A report on online learning and educational productivity: disappointed!!!!

Tony Bates, online learning, distance education resources, Mar 22, 2012
Commentary by Stephen Downes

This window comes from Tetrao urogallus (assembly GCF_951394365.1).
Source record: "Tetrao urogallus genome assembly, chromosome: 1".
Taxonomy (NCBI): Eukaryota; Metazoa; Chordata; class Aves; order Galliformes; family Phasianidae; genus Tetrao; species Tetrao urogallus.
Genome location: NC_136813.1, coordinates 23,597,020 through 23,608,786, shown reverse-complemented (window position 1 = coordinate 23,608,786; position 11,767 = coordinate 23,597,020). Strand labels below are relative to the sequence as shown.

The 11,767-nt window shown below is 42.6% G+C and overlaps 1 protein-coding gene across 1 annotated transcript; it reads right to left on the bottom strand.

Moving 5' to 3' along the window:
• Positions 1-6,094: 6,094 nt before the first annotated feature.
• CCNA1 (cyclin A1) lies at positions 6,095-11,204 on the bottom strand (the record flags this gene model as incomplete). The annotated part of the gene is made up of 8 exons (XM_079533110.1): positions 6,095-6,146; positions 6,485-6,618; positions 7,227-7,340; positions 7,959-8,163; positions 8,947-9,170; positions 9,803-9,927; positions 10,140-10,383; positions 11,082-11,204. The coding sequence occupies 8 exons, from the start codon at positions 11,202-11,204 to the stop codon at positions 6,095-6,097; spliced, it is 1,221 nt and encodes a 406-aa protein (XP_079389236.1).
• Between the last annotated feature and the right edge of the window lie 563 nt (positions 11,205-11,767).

I couldn't help but chuckle after reading this review by Tony Bates of Bakia, M., Shear, L. Toyama, Y. and Lasseter, A. (2012) Understanding the implications of online learning for educational productivity (Washington DC: Department of Education Office of Educational Technology). The authors conclude, "a review of the available research that examined the impact of online learning on educational productivity for secondary school students was found to be lacking. No analyses were found that rigorously measured the productivity of an online learning system relative to place-based instruction in secondary schools." However, as Bates notes, the absence of any evidence at all does not prevent the authors from listing nine ways to improve productivity, including broadening access, peronalizing learning, increasing student motivation, and more. As Bates writes, the main take-away here is that "it’s not a good idea to set up such a rigorous standard for the design of research that the research can’t be done – especially if the taxpayer is paying for it." You can find the report here.
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